When I was in law school, from time to time I would have a little intellectual banter with my classmates. We would quiz each other on the composition of our ideal United States Supreme Court if we could draft justices from any era (very exciting group of people, we...
When I was in law school, from time to time I would have a little intellectual banter with my classmates. We would quiz each other on the composition of our ideal United States Supreme Court if we could draft justices from any era (very exciting group of people, we lawyers). My own went something like Oliver Wendell Holmes, Jr., Hugo Black, John Marshall, Joseph Story, James Wilson, John Marshall Harlan, Charles Evans Hughes, Louis Brandeis, and Lewis Powell. If I could pick judges who never made it to the highest level, I might substitute one out for Henry Friendly, Learned Hand, or Chancellor Kent. What was notable about our game, however, is almost no one picked justices from the current Supreme Court. This is in no small part because every one of them is a bland, unoriginal writer. The only near-contemporary I might name is the recently deceased Antonin Scalia. In his later years on the bench, he became the most prominent member of the federal judiciary as he published law review articles, granted television interviews, and gave talks across the country. A collection of his speeches, Scalia Speaks: Reflections on Law, Faith, and Life Well Lived, has been edited and recently published by Edward Whelan and the justice’s son Christopher Scalia. It performs expertly its task of showing a more personal side of the most important justice of the last thirty years.
The central theme of this book is Justice Scalia’s ardent defense of originalism. There are two closely related but distinct theories of originalism: original intent and original meaning. Original intent looks at the text of a legal document and attempts to discern what the drafters intended for it to mean; original meaning, on the other hand, takes the text and interprets it using the understanding of the words as was common to the time of the law’s creation. Justice Scalia believed in the latter. The corollary to original meaning is textualism, the idea for modern statutes that words plainly mean what they say unless a different definition is provided.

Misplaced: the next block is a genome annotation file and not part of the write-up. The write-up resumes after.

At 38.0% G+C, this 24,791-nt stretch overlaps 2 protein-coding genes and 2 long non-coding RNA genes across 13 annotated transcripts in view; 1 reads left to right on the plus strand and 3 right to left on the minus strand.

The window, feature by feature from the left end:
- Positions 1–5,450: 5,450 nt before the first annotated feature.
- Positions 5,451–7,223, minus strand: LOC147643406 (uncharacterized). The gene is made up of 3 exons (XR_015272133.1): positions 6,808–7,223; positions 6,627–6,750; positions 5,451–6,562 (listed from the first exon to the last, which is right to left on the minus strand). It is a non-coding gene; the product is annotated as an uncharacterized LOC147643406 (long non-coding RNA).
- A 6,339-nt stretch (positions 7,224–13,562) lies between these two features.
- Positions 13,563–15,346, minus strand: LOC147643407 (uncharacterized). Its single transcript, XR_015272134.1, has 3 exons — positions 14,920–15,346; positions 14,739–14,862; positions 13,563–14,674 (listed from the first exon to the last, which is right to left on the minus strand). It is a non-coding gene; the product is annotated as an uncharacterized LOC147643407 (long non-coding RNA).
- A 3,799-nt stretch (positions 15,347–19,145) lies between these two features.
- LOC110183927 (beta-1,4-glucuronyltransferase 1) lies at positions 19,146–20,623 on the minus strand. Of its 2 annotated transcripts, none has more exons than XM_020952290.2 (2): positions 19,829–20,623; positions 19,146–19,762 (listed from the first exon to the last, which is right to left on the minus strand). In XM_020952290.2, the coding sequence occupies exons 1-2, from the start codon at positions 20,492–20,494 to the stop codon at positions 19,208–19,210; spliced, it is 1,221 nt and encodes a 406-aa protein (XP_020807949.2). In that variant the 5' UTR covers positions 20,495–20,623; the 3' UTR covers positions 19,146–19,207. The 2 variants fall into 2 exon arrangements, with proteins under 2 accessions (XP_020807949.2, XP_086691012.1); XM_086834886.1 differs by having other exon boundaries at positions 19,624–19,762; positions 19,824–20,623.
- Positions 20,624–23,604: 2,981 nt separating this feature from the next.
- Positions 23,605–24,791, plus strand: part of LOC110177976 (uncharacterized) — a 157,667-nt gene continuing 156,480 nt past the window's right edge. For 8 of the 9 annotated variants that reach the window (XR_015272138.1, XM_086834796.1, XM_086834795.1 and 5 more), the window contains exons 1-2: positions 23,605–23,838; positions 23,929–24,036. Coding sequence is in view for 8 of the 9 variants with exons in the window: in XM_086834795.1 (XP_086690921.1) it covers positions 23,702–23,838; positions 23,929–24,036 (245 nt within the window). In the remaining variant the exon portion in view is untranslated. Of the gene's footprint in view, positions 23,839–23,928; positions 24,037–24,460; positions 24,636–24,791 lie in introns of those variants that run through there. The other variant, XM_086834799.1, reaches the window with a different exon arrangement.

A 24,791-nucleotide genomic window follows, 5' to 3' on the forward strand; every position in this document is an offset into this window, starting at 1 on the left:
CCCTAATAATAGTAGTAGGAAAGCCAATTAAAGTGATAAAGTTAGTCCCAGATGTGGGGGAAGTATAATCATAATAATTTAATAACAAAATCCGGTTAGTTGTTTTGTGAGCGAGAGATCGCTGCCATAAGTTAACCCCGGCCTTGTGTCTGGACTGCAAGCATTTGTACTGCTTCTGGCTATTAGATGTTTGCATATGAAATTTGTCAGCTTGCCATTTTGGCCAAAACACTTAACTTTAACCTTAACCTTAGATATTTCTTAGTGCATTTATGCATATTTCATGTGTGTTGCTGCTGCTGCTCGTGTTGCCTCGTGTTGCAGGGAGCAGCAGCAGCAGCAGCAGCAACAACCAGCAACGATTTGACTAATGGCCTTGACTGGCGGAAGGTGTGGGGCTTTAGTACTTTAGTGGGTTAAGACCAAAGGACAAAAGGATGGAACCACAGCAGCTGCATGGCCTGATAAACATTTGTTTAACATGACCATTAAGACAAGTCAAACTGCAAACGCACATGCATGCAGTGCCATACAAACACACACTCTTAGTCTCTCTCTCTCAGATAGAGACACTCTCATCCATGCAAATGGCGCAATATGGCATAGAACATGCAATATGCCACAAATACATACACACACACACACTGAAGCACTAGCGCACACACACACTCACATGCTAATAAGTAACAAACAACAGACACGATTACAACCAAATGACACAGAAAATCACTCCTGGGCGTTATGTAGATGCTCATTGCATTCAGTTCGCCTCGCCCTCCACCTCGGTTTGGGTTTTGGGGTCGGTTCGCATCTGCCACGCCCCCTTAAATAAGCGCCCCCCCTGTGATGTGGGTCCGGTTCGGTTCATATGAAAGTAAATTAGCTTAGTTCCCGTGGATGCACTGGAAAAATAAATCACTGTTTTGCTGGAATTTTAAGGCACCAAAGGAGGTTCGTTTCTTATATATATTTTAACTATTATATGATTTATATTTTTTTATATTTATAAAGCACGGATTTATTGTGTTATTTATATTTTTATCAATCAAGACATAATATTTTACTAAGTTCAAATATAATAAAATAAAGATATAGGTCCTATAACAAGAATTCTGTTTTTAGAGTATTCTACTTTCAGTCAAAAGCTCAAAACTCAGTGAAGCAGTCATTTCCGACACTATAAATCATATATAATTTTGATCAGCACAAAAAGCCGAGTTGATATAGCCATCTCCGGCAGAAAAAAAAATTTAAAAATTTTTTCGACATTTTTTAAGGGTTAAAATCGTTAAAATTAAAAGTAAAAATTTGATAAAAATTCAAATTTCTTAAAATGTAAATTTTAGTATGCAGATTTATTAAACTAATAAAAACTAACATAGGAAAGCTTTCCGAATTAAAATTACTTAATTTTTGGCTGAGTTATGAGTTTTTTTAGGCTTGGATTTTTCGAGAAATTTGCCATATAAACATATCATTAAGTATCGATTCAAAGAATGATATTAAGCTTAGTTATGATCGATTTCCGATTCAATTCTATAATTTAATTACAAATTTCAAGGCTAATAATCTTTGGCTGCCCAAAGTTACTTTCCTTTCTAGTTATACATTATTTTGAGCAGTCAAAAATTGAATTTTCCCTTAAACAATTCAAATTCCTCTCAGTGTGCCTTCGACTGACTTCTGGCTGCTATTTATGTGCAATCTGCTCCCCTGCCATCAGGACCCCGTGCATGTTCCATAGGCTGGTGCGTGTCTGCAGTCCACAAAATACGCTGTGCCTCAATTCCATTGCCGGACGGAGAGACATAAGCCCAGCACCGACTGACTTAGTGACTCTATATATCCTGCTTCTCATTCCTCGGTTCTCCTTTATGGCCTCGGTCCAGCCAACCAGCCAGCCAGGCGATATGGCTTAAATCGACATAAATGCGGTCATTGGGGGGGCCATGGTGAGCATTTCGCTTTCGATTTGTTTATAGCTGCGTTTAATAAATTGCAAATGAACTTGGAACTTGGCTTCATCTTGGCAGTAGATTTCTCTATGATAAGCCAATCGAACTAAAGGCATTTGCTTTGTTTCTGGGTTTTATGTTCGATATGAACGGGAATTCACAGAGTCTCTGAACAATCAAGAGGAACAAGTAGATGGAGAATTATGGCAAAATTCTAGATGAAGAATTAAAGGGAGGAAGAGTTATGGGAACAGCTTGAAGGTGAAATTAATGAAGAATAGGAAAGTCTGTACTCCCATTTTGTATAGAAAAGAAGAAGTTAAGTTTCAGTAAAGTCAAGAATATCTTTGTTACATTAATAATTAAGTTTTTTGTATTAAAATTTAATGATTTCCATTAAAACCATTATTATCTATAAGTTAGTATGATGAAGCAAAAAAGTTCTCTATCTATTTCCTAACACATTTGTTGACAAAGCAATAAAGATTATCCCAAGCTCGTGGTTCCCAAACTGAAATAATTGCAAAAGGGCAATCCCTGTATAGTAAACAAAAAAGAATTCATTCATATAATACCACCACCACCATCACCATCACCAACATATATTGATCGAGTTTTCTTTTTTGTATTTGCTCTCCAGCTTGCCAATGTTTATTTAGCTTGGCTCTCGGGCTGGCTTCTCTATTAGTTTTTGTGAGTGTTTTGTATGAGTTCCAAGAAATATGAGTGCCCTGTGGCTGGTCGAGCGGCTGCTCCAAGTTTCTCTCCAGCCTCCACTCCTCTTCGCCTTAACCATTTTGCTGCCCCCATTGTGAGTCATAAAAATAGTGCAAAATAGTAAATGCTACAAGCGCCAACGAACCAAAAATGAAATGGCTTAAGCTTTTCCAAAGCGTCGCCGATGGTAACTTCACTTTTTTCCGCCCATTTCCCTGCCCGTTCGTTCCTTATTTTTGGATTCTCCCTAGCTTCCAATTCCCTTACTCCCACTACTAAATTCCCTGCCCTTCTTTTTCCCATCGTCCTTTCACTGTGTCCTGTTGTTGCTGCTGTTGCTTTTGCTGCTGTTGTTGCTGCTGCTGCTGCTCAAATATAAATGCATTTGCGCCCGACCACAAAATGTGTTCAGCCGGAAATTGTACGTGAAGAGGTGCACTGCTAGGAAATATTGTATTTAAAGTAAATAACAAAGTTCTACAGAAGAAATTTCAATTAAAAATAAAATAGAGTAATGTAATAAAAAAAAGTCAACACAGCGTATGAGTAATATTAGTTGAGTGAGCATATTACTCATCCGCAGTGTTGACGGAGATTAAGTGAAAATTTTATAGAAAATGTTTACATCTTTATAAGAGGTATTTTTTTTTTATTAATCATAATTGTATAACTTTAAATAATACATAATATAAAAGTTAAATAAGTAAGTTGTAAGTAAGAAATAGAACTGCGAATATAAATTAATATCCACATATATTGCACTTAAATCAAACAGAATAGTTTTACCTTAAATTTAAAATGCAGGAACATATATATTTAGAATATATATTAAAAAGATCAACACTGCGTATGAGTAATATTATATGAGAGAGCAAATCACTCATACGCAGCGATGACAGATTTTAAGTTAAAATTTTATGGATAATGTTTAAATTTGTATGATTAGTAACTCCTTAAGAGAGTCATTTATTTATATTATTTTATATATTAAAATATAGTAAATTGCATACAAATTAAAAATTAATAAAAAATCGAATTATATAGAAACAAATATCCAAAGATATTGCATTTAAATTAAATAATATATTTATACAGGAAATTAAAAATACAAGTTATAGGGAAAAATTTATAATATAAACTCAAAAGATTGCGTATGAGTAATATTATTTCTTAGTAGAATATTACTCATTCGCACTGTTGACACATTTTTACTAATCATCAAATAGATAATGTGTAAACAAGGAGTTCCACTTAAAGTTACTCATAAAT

Another important theme of Justice Scalia’s work was the need for judicial humility and avoidance of reading one’s own views into a statute. In a speech to the Dominican Order, the justice explained Thomas Aquinas believed any written code opposed to natural law was immoral and invalid. Natural law is the idea that there are certain moral truths discernible by anyone using right reason. Justice Scalia’s argument against this position was twofold. First, it is impossible for any one individual to always correctly discern the moral arc of the universe. Even if particular issues seem to have a clear-cut answer, this type of judging will ultimately descend into choosing one’s own personal policy preferences. Second, as a practical matter, attempting to implement an equitable interpretation of the law, rather than what the words say, leads to unpredictable results.
One of the most famous examples where Justice Scalia applied this argument was abortion. For him, Roe v. Wade and its case law progeny were a tragedy, not just as a member of the Catholic faith, but also for reading into the United States Constitution a right to abortion contained nowhere in the text. Justice Scalia argued that it should be left to the legislature, as the democratically elected branch, to determine whether or not to allow abortion; if the legislature chose to permit it, Justice Scalia would apply the law despite his personal disagreement with it as a policy.